Nietzsche's new grounding of the metaphysical: Sensuousness and the subversion of Plato and Platonism
David Bourget (Western Ontario)
David Chalmers (ANU, NYU)
Rafael De Clercq
Ezio Di Nucci
Jonathan Jenkins Ichikawa
Jack Alan Reynolds
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Research in Phenomenology 34 (1):139-159 (2004)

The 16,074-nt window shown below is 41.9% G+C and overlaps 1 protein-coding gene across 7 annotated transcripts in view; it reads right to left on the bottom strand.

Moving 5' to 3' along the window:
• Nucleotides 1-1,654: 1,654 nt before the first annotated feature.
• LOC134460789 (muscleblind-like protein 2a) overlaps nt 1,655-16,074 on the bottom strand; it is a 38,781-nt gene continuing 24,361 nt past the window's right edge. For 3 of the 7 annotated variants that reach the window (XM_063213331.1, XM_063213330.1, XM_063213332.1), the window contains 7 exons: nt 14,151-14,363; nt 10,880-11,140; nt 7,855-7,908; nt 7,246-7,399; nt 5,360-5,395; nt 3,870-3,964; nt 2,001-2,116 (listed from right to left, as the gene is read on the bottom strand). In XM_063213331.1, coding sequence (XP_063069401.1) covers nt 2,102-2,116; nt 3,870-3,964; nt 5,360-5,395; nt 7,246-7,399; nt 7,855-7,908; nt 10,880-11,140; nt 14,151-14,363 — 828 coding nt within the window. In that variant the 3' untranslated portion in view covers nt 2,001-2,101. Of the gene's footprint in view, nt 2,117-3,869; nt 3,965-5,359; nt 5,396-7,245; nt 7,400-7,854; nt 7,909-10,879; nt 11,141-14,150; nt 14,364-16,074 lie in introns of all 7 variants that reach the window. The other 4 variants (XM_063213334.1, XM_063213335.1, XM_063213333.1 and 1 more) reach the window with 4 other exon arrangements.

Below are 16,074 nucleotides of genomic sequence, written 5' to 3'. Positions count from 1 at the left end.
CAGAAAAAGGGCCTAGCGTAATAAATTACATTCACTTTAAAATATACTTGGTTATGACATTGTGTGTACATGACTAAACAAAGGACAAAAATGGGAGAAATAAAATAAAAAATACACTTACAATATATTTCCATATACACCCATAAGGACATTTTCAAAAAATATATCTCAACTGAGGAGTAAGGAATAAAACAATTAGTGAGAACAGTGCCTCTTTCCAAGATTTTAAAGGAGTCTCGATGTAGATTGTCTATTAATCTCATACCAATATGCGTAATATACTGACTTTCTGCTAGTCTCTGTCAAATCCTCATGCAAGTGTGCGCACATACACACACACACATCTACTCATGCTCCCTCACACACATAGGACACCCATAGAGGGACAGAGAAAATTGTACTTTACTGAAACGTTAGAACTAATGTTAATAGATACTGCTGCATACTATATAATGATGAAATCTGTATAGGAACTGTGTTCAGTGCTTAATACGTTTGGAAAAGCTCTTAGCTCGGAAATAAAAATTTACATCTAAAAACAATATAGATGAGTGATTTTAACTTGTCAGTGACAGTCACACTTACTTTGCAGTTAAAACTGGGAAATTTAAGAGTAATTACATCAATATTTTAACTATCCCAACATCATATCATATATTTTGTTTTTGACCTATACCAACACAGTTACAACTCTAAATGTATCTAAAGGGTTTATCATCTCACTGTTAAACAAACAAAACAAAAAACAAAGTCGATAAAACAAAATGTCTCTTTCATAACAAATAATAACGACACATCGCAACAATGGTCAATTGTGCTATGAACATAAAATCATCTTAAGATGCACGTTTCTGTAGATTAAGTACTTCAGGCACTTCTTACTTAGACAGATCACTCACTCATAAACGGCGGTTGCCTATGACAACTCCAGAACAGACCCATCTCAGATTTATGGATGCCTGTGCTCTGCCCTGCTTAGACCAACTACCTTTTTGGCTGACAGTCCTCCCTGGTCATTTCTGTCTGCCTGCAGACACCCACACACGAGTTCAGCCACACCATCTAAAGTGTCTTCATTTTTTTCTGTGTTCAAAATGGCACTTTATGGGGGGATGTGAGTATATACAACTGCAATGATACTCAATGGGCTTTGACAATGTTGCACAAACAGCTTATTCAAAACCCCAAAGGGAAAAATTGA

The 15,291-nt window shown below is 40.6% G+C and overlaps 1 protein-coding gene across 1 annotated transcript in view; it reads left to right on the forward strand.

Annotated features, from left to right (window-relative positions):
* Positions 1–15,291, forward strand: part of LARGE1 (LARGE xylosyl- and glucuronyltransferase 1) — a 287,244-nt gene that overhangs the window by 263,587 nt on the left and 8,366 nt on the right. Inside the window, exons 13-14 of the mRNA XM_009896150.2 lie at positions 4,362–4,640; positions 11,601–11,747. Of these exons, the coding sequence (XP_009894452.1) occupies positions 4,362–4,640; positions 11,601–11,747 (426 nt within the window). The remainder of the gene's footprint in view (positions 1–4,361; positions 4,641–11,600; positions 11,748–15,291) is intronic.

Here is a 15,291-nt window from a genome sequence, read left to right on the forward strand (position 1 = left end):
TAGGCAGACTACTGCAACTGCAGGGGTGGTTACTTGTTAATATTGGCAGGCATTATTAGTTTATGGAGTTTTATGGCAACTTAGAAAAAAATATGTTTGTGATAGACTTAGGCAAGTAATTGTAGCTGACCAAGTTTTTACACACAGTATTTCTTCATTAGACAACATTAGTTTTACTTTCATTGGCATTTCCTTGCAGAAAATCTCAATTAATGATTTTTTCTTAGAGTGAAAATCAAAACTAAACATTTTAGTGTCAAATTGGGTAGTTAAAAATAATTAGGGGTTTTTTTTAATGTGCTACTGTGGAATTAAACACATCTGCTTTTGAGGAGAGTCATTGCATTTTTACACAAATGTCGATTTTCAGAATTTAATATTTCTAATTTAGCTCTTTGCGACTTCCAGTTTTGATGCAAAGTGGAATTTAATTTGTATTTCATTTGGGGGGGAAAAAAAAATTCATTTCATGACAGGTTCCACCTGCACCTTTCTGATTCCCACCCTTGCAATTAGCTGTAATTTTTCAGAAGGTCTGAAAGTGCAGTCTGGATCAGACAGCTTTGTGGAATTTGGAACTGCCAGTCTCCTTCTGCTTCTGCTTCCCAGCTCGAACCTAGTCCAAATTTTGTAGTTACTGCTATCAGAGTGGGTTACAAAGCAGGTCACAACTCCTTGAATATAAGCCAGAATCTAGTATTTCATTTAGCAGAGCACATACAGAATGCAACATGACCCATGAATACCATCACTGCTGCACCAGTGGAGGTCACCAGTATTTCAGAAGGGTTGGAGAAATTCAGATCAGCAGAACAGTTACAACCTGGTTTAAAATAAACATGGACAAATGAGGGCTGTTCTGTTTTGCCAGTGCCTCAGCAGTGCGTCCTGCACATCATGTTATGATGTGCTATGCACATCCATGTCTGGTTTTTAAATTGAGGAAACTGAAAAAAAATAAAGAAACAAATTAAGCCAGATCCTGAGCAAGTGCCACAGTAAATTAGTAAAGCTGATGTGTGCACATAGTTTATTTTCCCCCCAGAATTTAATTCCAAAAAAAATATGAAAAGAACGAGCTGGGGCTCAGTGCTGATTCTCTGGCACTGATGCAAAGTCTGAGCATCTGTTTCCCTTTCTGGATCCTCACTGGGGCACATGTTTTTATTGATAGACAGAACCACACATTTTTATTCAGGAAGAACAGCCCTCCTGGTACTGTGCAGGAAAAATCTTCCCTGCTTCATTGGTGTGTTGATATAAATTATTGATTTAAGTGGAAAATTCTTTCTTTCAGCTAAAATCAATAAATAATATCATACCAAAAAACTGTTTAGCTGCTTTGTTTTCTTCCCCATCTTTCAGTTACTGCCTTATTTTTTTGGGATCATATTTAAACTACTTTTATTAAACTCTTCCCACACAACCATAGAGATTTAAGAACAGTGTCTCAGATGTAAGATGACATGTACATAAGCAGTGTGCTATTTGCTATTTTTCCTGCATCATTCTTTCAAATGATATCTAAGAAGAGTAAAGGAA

This essay gives an extensive treatment of Heidegger's confrontation (Auseinander-setzung) with Nietzsche' thought. It argues that Heidegger's confrontation entails situating what Heidegger calls Nietzsche's "transformed" understanding of the sensuous outside the metaphysics of both Plato and Platonism. The essay establishes, by the end of the second section, that Heidegger's confrontation with Nietzsche's thought culminates with the insight that for Nietzsche sensuousness is metaphysical. The third section of the essay takes as its point of departure Heidegger's intimation at the conclusion of The Will to Power as Art, where he advances the inference that Nietzsche's new grounding of the metaphysical in sensuousness brings along with it "readiness for the gods." The essay offers explicit support for Heidegger's intimation through an analysis of three essential steps, outlined by Nietzsche in The Birth of Tragedy, in which sensuousness proves to be indicative of a way of access to the gods, the dual gods, Apollo and Dionysus, at the origin of Greek tragedy.
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